Carey Curtis talked about overcoming implementation barriers in TOD through strong planning systems (defined roles for centers and networks), distinct policy to define TOD areas and densities, and prioritizing specific station areas. Carey’s and Jan Scheurer’s SNAMUTS tool measures accessibility of the various areas in Australian cities to determine where investment should be focused: do we focus on areas that already have good accessibility or try to improve areas with poorer accessibility? The governance model that seems to work the best at achieving TOD across cities is public-private coordination, e.g. redevelopment authorities in Australia. In Perth, Carey talked about how retailers had no experience of rail before recent TOD such as Subiaco, so they didn’t even understand that customers or employees might come to their stores by rail. But among planners, TOD has gone from specialized to generalized planning practice through mechanisms like Perth’s TOD Coordinating Committee (2001-2011).

Finally, in Zaandaam we had a tour of the rail station (about 10 minutes by train to Amsterdam) from the Municipality, which has relocated right beside the station in a new building. The station and retail street leading into the city have been redesigned following a modern take on traditional Zaanstad wood architecture; the crazy Innhotel has become iconic of the region.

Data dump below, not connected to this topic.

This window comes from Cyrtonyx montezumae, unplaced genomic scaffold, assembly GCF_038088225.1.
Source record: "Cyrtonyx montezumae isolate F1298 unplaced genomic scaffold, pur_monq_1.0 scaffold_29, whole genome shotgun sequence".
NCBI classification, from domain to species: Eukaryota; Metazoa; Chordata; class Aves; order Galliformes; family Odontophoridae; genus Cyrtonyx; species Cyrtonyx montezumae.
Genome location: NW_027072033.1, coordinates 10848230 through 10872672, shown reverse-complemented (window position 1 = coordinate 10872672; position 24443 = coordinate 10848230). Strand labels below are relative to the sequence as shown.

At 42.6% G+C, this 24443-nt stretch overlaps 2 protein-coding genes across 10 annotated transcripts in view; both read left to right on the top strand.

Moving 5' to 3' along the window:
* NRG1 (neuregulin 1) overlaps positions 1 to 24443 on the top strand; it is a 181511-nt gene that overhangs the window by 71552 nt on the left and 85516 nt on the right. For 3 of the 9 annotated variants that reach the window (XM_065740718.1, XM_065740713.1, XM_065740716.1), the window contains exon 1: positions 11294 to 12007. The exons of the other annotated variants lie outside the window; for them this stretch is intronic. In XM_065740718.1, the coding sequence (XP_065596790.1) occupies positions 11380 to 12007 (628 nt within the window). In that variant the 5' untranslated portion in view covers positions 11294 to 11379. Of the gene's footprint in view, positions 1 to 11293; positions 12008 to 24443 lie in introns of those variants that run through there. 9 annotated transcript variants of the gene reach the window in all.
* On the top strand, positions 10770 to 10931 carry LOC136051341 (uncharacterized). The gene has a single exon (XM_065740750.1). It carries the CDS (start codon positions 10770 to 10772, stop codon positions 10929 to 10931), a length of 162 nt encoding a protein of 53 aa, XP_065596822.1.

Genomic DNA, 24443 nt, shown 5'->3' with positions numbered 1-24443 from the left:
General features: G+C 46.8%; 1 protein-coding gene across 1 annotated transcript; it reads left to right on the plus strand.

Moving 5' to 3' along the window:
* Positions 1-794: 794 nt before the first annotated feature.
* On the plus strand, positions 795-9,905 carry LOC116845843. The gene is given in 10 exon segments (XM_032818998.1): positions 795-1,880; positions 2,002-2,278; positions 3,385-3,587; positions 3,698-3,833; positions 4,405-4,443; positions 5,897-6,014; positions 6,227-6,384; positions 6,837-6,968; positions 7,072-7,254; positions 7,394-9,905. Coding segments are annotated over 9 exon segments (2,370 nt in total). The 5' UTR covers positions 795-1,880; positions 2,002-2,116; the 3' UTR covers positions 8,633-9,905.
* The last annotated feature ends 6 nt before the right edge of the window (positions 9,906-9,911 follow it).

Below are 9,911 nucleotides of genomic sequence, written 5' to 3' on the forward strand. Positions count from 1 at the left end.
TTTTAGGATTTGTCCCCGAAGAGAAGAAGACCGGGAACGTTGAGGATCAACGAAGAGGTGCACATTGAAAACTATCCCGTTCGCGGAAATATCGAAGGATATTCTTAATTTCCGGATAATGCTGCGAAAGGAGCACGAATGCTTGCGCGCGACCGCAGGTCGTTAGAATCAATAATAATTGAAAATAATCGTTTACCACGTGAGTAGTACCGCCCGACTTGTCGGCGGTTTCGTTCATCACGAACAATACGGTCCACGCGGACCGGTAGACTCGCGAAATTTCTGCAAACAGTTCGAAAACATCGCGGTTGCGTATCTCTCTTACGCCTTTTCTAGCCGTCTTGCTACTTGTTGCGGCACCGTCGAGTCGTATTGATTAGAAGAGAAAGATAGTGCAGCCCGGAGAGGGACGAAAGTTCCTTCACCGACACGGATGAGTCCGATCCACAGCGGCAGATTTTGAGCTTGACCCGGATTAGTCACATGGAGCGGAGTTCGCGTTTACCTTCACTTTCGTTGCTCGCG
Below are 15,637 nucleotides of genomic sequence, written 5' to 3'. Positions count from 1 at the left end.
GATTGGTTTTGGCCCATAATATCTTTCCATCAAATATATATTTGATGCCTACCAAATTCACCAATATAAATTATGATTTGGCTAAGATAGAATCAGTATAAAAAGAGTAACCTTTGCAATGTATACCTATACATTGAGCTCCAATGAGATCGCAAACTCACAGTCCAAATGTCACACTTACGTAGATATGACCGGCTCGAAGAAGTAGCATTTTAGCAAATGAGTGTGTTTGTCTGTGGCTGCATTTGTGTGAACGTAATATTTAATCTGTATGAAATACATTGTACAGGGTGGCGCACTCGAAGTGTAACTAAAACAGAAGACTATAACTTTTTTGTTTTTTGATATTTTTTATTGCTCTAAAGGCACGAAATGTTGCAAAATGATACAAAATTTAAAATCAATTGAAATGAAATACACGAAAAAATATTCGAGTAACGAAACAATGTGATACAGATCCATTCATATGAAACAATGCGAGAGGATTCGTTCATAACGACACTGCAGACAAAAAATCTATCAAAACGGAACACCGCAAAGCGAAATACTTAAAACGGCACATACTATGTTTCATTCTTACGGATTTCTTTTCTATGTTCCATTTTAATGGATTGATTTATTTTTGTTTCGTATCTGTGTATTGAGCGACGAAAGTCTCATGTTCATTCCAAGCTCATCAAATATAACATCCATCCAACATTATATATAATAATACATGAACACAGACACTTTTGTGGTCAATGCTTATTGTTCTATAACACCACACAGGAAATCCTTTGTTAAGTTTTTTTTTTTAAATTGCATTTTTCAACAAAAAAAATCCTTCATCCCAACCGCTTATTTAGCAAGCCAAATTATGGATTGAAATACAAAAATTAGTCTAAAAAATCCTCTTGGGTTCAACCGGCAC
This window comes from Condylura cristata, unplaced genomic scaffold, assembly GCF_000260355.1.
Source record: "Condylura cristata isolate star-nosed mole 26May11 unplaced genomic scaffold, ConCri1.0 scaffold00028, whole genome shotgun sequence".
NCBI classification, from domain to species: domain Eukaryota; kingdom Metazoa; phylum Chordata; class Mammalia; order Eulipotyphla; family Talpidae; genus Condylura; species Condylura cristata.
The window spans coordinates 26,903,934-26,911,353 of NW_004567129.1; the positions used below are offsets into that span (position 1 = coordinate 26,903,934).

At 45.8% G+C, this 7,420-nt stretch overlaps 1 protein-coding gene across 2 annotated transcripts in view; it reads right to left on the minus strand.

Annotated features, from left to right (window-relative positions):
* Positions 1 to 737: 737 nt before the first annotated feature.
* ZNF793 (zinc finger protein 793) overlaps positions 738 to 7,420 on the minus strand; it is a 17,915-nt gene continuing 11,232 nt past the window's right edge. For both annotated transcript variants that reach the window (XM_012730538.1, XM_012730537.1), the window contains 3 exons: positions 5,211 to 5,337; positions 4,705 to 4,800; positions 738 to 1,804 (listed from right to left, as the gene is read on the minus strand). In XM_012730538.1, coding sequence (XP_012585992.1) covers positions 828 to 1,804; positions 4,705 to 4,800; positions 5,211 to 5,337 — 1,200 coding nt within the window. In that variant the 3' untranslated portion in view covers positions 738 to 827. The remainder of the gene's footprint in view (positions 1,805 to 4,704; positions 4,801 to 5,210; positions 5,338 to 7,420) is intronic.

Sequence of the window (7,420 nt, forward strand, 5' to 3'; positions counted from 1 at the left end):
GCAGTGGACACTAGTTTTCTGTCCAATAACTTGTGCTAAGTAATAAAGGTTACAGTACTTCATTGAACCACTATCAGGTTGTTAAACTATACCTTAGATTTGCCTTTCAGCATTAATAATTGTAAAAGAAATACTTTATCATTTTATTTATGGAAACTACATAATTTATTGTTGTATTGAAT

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On the other side of the station, there are still problems occupying the older existing office buildings due to the economic crisis, but the municipality has gotten the provincial environmental agency to locate there. Hermann Gelissen then presented the innovative StedenbaanPlus partnership between municipalities, regions, and other stakeholders (which is not yet legally binding) to develop an integrated regional-local transportation system. Today, David Levinson talked about the interrelationship between transportation and land use using London as an example (including both induced demand and induced supply), Tax Increment Financing, impact fees, air rights, and joint development between transportation authorities and developers. Michael Neuman posed some questions about TOD, including whether the term is inspirational, what image it invokes, and how it guides good design. His problem with the term is how everything is directed towards infrastructure, rather than people, cities, livability, or design. Paul Chorus discussed the Province of North Holland Strategic Plan, which has focused on maximizing efficiency of existing infrastructure. They have had some success in concentrating 38% of residential and 49% of employment within 1200m of rail stations, and the municipalities have now the interest and willingness to move forward with this ambition (the goal is to build 50% of new homes within these areas). The province has done some really in-depth analysis of the types of transportation flows, activities, and population at each node, categorizing each as “present”, “possible”, and “promising”.